Final Essay: Question #2

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Final Essay: Question #2

My Chinese Garden: Introduction

            A Chinese garden refers to garden enclosed in walls that is designed to recreate various natural landscapes in miniature form. Classical Chinese gardens are revered and regarded as the perfection of art involved in the expression of ideas and creativity throughout the history of Chinese civilizations and dynasties (Cheng (程骥) 3). The gardens, built and sponsored by emperors, prominent scholars, and members of the imperial family, were used for aesthetics, pleasure, and as reflection spaces. Classical Chinese gardens are designed using skills emanating from ancient Chinese traditional gardening values and techniques that have been handed down from one generation to another through time. Traditional Chinese building techniques have been transmitted through generations to ensure that design concepts are adhered to facilitate the creation of miniature worlds inside limited spaces (Cheng (程骥) 4). The construction of Chinese classical gardens was and still considered a masterful expression of various artistic competencies in a restricted environment such as a walled garden. The art of classical Chinese gardens can be traced back 3,000 years ago and each generation and/or dynasty henceforth has made its contributions towards improving the technique. There are several original classical Chinese gardens in the world located in Suzhou, with 8 having been designated as UNESCO world heritage sites for protection and preservation of what is regarded as a unique representation of Chinese landscape designs over more than 2,000 years. The design and construction of an impressive Chinese classical garden requires the keen consideration of the highest principles of Chinese art and demonstrate the ability to manifest the spirit of Yin Yang Opposite Theory.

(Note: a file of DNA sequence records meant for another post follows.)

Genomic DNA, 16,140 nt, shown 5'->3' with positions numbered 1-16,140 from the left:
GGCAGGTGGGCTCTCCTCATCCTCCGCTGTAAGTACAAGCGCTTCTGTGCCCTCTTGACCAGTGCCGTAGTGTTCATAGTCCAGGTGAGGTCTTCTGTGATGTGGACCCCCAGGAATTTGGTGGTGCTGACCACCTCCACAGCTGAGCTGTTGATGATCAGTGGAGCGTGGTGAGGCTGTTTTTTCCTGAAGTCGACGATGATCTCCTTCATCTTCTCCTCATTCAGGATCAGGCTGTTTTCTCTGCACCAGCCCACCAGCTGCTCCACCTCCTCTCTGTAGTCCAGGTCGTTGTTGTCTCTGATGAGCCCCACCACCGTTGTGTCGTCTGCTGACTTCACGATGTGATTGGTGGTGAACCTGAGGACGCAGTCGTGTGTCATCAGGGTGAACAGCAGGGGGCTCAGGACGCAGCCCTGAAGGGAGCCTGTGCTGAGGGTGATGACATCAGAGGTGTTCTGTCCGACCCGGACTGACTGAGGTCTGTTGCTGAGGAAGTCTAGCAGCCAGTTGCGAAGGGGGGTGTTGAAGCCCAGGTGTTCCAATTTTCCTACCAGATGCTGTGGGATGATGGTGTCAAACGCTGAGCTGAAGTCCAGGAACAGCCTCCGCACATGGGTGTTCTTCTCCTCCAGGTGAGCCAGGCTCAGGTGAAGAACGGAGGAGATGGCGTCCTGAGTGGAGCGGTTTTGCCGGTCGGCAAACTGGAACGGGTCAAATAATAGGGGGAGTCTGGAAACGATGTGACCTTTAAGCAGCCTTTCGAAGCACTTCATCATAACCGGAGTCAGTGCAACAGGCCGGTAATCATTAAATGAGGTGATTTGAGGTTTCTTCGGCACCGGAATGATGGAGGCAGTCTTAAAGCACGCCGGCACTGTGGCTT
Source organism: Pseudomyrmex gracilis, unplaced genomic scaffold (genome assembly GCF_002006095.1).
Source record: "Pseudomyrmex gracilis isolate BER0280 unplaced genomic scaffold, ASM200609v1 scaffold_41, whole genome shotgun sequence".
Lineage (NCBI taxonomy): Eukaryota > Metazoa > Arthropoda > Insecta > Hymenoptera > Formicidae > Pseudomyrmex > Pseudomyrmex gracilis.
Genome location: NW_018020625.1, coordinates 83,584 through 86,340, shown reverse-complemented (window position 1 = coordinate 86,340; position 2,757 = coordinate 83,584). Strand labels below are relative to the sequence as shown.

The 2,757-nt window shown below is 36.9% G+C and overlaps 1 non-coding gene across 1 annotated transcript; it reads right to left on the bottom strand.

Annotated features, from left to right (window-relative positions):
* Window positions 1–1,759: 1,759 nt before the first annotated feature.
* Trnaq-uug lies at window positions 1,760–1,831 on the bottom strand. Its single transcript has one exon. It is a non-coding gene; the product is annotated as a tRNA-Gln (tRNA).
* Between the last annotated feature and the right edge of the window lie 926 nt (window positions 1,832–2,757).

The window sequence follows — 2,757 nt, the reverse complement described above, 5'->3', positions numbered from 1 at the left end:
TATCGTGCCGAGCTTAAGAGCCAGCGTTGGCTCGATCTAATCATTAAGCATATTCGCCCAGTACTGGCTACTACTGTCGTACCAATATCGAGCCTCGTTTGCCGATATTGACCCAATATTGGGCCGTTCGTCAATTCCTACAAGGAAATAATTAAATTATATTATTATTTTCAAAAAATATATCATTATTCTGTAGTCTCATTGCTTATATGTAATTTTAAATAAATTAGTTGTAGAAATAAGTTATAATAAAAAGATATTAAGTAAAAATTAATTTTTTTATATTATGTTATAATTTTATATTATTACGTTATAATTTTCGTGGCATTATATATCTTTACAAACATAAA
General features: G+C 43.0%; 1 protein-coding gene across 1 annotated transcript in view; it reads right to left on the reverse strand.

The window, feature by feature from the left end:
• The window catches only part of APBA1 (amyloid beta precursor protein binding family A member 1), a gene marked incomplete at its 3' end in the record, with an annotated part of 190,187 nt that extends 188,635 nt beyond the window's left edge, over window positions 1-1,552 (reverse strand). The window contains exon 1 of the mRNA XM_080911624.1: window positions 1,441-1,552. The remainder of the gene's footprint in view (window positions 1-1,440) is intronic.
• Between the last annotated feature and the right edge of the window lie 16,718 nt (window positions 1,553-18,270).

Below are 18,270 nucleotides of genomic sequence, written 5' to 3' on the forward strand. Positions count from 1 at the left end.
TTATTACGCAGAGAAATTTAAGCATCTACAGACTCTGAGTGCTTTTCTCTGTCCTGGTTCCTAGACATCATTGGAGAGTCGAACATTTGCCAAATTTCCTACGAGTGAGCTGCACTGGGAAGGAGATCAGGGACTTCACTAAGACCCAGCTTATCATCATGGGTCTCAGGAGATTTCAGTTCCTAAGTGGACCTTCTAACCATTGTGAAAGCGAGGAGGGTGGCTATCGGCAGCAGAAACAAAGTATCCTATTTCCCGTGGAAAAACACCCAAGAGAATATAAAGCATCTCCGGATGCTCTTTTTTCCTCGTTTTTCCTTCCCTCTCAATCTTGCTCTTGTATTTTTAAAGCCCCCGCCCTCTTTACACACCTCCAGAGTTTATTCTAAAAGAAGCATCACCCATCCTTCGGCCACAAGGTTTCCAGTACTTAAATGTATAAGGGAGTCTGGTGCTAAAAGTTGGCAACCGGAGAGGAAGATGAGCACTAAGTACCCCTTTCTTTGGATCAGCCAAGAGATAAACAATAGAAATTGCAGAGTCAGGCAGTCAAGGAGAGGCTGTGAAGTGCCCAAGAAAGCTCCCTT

Principles of Chinese Art

            Classical Chinese gardens are considered as a critical part of China’s traditional cultural treasures that represent the special appeal of the country’s cultural heritage. These gardens can also be referred to as Literati gardens from an artistic perspective. Literati Chinese gardens hold an imminent position in Chinese artistic culture because of its unique expression of architecture, whimsical stones, exotic flowers, and miniature water bodies or ponds (Chang (常忠元) 26). Accordingly, classical Chinese gardens provided social amenities or locations where people could interact and express their perspectives of daily life in various art forms. Literati gardens provided venues for artistic creation, social gathering, academic writings, and other cultural activities deemed appropriate by ancient Chinese scholars. Consequently, Chang (常忠元) states that the wealth of Chinese cultural factors got embedded in the art of landscape architecture that was imbued with various traditional cultures through time to create a unique culture of Chinese gardens (32). Chinese gardens are believed to represent the critical embodiment of various facets of Chinese culture such as an ancient patriarchal system, cosmology, and personality ideals. The design of a classical Chinese garden requires the consideration of the highest principles of Chinese art that include line, form, unity, emphasis, rhythm, balance, proportion, texture, pattern, color, movement, and point.

Spirit of Yin Yang: Opposite Theory

The spirit of Yin Yang is a tenet of Chinese philosophy that is based on the concept of two polar components that are opposite to and complement each other. The original source of this philosophy was in reference to one side facing the sun or yang and the other facing away or the yin (Chen (陈祥桥), and Jianguo (吴建国) 1017). The meaning of yin and yang became extended to associate yang with bright, colorful, and positive elements, while yin was related to dark, cold, and negative aspects. Apparently, all elements of Chinese culture contain a conscious or unconscious effort to demonstrate the balance between yin and yang. The spirit of yin yang is based on the opposite theory that states each element is composed of two facets; the yin and yang aspect that contrast each other (Chen (陈祥桥), and Jianguo (吴建国) 1025). The two facets interact with each other in a contrasting relationship that emanates from their different and opposite properties that manifest as check interaction and mutual control.